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Wilcox Honored with Maternal and Child Health Epidemiology Award

By Eddy Ball
January 2010

Wilcox is admired and respected by his students( and general audiences( - as well as by leading figures in the fields of public health and epidemiology.
(Photo courtesy of Steve McCaw)

NIEHS Senior Investigator Allen Wilcox, M.D., Ph.D., is the recipient of the 2009 Greg Alexander Award for Advancing Knowledge - one of the highest honors bestowed each year by the Coalition for Excellence in Maternal and Child Health (MCH) Epidemiology. Recognized for his outstanding contributions to public health knowledge through epidemiology and applied research, Wilcox received the award at the Coalition's Fifteenth Annual Maternal and Child Health Epidemiology Conference( Exit NIEHS Dec. 9-11 in Tampa, Fla.

In choosing recipients for the Greg Alexander Award( Exit NIEHS, the selection committee gives preference to those whose focus is applied, recognizing originality of scientific work, contribution to the field, and impact on the health of mothers and children. "One of the hallmarks of this coalition," Wilcox said, "is that it draws from a broad spectrum of public health people - from the very applied folks in the county health departments to university researchers."

Wilcox( is the tenth winner of the Greg Alexander Award. He joins former University of North Carolina at Chapel Hill (UNC-CH) colleagues Milton Kotelchuck, Ph.D.( Exit NIEHS, the first recipient of the award in 2000, and David Savitz, Ph.D( Exit NIEHS., who won in 2004.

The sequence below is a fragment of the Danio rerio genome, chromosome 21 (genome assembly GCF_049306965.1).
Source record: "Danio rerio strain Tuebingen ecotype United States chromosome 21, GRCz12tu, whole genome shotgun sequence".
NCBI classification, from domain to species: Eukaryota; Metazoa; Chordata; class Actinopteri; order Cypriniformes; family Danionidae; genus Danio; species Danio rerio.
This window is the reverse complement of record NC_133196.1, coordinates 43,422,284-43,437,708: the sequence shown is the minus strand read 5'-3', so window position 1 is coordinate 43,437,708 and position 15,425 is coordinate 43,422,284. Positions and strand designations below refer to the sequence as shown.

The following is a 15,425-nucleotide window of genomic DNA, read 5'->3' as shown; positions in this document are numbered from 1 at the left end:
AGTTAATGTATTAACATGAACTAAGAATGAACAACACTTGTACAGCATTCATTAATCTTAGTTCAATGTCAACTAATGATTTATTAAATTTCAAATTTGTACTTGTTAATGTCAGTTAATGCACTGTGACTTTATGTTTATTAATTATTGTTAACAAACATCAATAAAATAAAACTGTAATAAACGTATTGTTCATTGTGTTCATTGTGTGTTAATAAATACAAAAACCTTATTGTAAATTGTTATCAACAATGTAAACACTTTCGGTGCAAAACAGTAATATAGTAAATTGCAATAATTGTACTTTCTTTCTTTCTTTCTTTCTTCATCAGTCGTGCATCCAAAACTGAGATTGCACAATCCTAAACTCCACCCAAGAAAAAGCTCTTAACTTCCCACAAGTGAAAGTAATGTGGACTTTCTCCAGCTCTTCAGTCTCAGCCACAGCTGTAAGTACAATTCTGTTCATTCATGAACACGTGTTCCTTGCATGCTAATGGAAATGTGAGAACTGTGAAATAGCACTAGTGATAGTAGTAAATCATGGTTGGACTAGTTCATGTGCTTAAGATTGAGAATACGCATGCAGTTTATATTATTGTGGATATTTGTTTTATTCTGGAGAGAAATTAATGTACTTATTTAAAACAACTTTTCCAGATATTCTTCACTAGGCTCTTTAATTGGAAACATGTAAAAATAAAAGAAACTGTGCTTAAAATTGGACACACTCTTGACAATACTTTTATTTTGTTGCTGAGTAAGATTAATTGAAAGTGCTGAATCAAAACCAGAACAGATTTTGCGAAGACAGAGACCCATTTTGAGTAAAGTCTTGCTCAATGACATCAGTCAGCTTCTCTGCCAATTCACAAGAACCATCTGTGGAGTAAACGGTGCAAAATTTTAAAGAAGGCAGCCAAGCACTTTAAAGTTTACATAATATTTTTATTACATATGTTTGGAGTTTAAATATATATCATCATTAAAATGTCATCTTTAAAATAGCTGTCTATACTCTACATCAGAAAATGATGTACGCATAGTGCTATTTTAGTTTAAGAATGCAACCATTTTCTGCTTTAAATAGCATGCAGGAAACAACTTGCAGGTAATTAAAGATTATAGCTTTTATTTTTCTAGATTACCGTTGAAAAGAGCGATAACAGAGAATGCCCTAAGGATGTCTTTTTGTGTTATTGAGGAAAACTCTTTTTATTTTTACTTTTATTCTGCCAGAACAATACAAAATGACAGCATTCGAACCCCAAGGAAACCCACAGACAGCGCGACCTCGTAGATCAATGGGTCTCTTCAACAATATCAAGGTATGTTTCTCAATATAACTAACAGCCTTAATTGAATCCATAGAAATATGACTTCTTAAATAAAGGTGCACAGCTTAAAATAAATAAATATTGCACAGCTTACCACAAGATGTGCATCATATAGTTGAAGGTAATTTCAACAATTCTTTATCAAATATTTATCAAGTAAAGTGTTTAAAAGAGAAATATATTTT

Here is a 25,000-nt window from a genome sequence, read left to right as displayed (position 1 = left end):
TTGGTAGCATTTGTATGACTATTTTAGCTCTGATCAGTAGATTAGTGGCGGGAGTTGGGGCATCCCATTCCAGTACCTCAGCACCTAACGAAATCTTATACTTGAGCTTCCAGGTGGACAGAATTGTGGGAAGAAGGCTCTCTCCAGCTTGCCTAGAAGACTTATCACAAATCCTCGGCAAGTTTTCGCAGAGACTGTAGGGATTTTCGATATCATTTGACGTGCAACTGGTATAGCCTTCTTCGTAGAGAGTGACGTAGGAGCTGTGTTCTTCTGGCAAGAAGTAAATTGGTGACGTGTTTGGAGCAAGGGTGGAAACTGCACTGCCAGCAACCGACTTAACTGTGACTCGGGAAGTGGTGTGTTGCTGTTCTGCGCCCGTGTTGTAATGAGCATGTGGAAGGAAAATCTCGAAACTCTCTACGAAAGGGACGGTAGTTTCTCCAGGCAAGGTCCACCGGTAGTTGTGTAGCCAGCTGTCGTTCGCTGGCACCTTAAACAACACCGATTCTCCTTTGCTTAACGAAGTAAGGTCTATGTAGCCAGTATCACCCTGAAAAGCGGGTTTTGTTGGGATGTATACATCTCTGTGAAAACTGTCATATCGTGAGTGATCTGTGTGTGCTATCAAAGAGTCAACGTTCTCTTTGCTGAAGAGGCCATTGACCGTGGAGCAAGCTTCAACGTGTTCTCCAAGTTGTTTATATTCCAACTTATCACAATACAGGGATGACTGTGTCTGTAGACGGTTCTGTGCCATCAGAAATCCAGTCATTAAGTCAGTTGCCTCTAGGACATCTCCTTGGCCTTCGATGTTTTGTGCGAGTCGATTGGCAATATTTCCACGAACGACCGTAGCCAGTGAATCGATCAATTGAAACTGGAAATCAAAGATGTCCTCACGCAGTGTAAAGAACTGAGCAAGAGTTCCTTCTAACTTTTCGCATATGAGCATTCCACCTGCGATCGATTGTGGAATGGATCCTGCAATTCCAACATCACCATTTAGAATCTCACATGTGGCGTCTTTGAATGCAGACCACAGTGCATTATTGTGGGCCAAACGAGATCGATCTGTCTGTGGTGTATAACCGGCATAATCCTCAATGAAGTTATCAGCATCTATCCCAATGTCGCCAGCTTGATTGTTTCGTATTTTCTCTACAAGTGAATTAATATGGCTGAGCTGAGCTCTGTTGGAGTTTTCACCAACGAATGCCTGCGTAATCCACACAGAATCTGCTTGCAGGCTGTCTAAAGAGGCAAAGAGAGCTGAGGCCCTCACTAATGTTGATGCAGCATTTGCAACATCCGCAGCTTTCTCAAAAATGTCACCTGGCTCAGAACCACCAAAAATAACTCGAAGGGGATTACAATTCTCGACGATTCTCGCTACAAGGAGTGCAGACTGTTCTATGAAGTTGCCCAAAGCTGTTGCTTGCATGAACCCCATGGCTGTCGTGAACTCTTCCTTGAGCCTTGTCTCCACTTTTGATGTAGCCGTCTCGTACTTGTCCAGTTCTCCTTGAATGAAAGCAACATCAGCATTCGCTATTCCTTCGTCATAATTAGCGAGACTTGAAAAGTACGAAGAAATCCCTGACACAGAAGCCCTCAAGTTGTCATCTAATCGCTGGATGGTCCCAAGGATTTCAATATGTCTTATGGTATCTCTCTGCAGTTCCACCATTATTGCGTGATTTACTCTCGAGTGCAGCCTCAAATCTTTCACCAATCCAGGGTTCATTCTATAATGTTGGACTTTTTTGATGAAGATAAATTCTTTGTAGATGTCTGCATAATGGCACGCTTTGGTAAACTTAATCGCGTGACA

Wilcox enjoys an international reputation for high-impact research

A reproductive epidemiologist who recently celebrated his 30th year as an investigator at NIEHS, Wilcox is also the editor-in-chief of the journal, Epidemiology(;jsessionid=GKyQLp2KF2tLQZ5YTD60GybHHQRtHSysvcQqB1hp9ZnFM375v3sM%21741375937%21-949856145%218091%21-1) Exit NIEHS. He is a past president of both the American Epidemiological Society and the Society for Epidemiologic Research.

Wilcox serves as an adjunct professor of Epidemiology at the UNC-CH, where he earned M.P.H. and Ph.D. degrees after completing his M.D. at the University of Michigan. He is the author of a soon-to-be-published textbook, Fertility and Pregnancy: An Epidemiologic Perspective( Exit NIEHS, described by Oxford University Press as "the first truly comprehensive textbook on the topic."

In 2008, Wilcox received an honorary doctorate( from the University of Bergen where he has long-standing collaborations. His recent studies on facial clefts among Norwegian children investigated the associations of genetic( Exit NIEHS and environmental factors - such as smoking( Exit NIEHS, caffeine consumption( Exit NIEHS, and binge drinking( - with the incidence of facial clefts.

Sixteen professional groups make up the transdisciplinary Coalition for Excellence

According to the Coalition, no single organization represents MCH Epidemiology as a profession from both an academic and practice perspective. MCH Epidemiology, however, is a major contributor and participant in many health organizations and professional groups.

The 16 national health organizations that formed the Coalition for Excellence in MCH Epidemiology to sponsor the National MCH Epidemiology Awards represent a broad range of scientific and public health interests, including several high-profile groups:

  • Centers for Disease Control and Prevention
  • American Academy of Pediatrics
  • American Public Health Association
  • Eunice Kennedy Shriver National Institute of Child Health and Human Development
  • Society for Pediatric and Perinatal Epidemiological Research

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